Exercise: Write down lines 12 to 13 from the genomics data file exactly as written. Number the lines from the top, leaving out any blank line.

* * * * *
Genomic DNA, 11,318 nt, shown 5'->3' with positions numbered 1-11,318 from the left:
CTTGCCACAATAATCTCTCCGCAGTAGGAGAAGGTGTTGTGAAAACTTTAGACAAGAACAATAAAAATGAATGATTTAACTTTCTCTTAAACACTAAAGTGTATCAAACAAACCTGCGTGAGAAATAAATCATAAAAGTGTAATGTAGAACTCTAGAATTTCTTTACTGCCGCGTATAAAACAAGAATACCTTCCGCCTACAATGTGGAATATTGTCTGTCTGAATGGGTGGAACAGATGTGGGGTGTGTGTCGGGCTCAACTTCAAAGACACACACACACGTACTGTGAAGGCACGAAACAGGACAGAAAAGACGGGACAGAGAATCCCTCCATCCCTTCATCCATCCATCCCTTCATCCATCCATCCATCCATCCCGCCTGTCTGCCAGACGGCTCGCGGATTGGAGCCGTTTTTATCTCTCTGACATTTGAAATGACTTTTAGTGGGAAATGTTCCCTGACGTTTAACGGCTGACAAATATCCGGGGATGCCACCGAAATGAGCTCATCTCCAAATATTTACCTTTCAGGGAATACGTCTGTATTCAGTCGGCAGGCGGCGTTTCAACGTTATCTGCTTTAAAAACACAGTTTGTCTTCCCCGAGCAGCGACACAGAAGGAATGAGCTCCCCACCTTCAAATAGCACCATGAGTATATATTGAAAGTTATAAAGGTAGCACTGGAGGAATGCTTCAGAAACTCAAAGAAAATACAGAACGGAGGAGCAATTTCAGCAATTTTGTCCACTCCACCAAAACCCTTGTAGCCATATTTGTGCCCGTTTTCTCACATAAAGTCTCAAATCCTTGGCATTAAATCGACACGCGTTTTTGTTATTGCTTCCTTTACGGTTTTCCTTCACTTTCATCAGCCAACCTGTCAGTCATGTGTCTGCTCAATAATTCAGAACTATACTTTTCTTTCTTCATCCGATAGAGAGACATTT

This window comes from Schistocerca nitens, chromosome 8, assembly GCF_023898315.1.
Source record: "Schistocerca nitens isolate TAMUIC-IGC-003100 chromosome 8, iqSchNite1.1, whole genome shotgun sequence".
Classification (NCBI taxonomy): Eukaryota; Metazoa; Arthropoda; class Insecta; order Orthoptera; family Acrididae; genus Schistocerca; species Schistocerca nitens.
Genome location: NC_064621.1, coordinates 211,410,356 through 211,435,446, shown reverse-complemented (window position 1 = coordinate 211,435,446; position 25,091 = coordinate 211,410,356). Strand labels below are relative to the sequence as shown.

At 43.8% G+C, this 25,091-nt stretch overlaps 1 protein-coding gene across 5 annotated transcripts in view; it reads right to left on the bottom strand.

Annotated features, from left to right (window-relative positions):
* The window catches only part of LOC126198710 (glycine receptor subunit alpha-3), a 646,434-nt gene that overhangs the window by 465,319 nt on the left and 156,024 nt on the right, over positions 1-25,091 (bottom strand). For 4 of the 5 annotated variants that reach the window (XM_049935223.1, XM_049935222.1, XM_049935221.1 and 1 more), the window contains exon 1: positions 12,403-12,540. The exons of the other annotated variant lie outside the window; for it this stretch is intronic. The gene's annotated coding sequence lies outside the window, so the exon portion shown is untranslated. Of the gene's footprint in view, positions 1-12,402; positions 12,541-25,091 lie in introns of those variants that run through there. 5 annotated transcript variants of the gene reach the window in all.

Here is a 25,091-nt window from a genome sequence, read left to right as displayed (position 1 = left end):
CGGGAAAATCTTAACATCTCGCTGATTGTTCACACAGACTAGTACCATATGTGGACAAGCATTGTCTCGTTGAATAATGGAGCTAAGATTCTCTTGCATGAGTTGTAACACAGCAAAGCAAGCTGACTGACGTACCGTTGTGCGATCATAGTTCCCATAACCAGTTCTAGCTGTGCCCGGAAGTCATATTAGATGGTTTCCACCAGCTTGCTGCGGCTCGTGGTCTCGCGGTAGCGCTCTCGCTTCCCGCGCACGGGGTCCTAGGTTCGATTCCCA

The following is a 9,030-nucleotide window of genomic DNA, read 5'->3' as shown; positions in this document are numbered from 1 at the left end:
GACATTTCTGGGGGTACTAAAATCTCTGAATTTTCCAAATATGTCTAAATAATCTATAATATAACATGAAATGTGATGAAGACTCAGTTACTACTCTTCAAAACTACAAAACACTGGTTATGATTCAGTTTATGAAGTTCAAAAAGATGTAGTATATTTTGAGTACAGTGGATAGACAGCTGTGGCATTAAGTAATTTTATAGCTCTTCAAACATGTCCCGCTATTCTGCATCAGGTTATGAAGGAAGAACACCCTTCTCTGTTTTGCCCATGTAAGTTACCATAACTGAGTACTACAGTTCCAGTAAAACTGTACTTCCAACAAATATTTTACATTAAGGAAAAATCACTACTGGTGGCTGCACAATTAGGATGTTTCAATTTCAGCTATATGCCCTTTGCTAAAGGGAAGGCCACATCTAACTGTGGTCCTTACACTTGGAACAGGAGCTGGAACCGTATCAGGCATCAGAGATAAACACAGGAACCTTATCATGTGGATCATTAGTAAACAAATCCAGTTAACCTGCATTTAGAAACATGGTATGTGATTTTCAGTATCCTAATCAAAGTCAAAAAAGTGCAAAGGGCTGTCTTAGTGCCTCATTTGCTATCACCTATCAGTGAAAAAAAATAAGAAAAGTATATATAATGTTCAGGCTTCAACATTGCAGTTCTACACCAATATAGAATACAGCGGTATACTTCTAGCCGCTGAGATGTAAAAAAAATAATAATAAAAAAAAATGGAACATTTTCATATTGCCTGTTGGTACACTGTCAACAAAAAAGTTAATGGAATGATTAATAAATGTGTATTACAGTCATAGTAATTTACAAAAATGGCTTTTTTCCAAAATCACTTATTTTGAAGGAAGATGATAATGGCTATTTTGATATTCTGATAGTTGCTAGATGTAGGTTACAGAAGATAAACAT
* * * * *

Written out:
The following is a 9,030-nucleotide window of genomic DNA, read 5'->3' as shown; positions in this document are numbered from 1 at the left end:
GACATTTCTGGGGGTACTAAAATCTCTGAATTTTCCAAATATGTCTAAATAATCTATAATATAACATGAAATGTGATGAAGACTCAGTTACTACTCTTCAAAACTACAAAACACTGGTTATGATTCAGTTTATGAAGTTCAAAAAGATGTAGTATATTTTGAGTACAGTGGATAGACAGCTGTGGCATTAAGTAATTTTATAGCTCTTCAAACATGTCCCGCTATTCTGCATCAGGTTATGAAGGAAGAACACCCTTCTCTGTTTTGCCCATGTAAGTTACCATAACTGAGTACTACAGTTCCAGTAAAACTGTACTTCCAACAAATATTTTACATTAAGGAAAAATCACTACTGGTGGCTGCACAATTAGGATGTTTCAATTTCAGCTATATGCCCTTTGCTAAAGGGAAGGCCACATCTAACTGTGGTCCTTACACTTGGAACAGGAGCTGGAACCGTATCAGGCATCAGAGATAAACACAGGAACCTTATCATGTGGATCATTAGTAAACAAATCCAGTTAACCTGCATTTAGAAACATGGTATGTGATTTTCAGTATCCTAATCAAAGTCAAAAAAGTGCAAAGGGCTGTCTTAGTGCCTCATTTGCTATCACCTATCAGTGAAAAAAAATAAGAAAAGTATATATAATGTTCAGGCTTCAACATTGCAGTTCTACACCAATATAGAATACAGCGGTATACTTCTAGCCGCTGAGATGTAAAAAAAATAATAATAAAAAAAAATGGAACATTTTCATATTGCCTGTTGGTACACTGTCAACAAAAAAGTTAATGGAATGATTAATAAATGTGTATTACAGTCATAGTAATTTACAAAAATGGCTTTTTTCCAAAATCACTTATTTTGAAGGAAGATGATAATGGCTATTTTGATATTCTGATAGTTGCTAGATGTAGGTTACAGAAGATAAACAT